Bermuda’s Madoff connection
Bermuda-based Kingate Management Ltd had just three employees purportedly running an operation that fed $1.7 billion to con man Bernard Madoff’s company in New York and racked up hundreds of millions of dollars in fees.
More light has been shed on Kingate’s activities on the Island and its role in the biggest Ponzi scheme in history in court documents filed in the US Bankruptcy Court for the Southern District of New York last month.
Irving Picard, the trustee of Madoff’s former company, who is seeking to recover funds for swindled investors, is suing Kingate Management, as well as the Kingate Global and Kingate Euro Funds and others.
Both Kingate funds, which were incorporated in the British Virgin Islands (BVI), are in liquidation. The liquidators have filed several actions in Bermuda, including one against HSBC Bank Bermuda Ltd, seeking the release of money held in the Kingate funds’ accounts.
In his third amended complaint, Mr Picard has alleged that Kingate and its founders, the London-based businessmen Federico Ceretti and Carlo Grosso and their company FIM Ltd, failed to carry out basic due diligence on its investments with Madoff and purposely ignored huge “red flags”, including unfeasibly consistent returns from Bernard L Madoff Investment Securities Ltd (BLMIS) and statistically impossible trading volumes.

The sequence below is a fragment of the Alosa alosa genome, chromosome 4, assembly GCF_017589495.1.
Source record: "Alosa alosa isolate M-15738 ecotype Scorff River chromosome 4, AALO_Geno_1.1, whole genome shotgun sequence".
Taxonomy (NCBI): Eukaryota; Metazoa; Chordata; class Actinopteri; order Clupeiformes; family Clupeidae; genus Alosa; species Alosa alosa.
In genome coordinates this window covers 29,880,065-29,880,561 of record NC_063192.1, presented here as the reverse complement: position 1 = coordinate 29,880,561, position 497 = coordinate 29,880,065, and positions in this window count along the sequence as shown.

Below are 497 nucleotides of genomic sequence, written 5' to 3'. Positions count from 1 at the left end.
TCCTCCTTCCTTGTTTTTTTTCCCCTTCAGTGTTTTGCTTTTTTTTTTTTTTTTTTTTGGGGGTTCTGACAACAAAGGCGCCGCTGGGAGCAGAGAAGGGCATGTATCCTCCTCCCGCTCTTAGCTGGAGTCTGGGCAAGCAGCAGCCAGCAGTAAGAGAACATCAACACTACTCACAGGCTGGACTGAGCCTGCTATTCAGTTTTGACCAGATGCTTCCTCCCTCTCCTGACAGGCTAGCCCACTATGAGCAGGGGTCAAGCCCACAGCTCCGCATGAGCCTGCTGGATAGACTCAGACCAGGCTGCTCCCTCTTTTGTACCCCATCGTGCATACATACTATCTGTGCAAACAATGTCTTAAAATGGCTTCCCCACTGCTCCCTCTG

Last week it emerged that Citi Hedge Fund Services Ltd, based in Hemisphere House, on Church Street, Hamilton, which is also named as a defendant in Mr Picard’s complaint, was served with a summons on June 17 this year.
Citi Hedge was the administrator of the Kingate funds and the complaint accuses the unit of not performing “any meaningful, substantive or reasonable due diligence on the Kingate Funds or BLMIS’ operations, its returns, or the basis for its consistency”.
Italian nationals Mr Ceretti and Mr Grosso set up Kingate Management on the Island in 1994 to manage the Kingate funds, whose investor funds all served to feed Madoff’s operation in New York.
The court documents state that at least $87 million was transferred from Kingate Management into a string of trusts and shell companies, based in the British Virgin Islands and Liberia in Africa, from 2001 onward. Mr Ceretti was the ultimate beneficiary of these companies, including El Prela Trust, Port of Hercules Trustees Ltd and Alpine Trustees Ltd, the documents add.
The complaint gives Mr Picard’s version of how the connection between Madoff and Bermuda came about. In the early 1990s, it states, Mr Ceretti and Mr Grosso were introduced to Madoff by Sandra Manzke, a hedge fund manager then affiliated with Tremont (Bermuda) Ltd, a significant player in feeding primarily US-based capital into BLMIS.
The Italian duo then established Kingate Global in 1994 to act as a BLMIS feeder fund and to target primarily European investors. The Kingate Euro fund was established as a separate euro-denominated entity in 2000.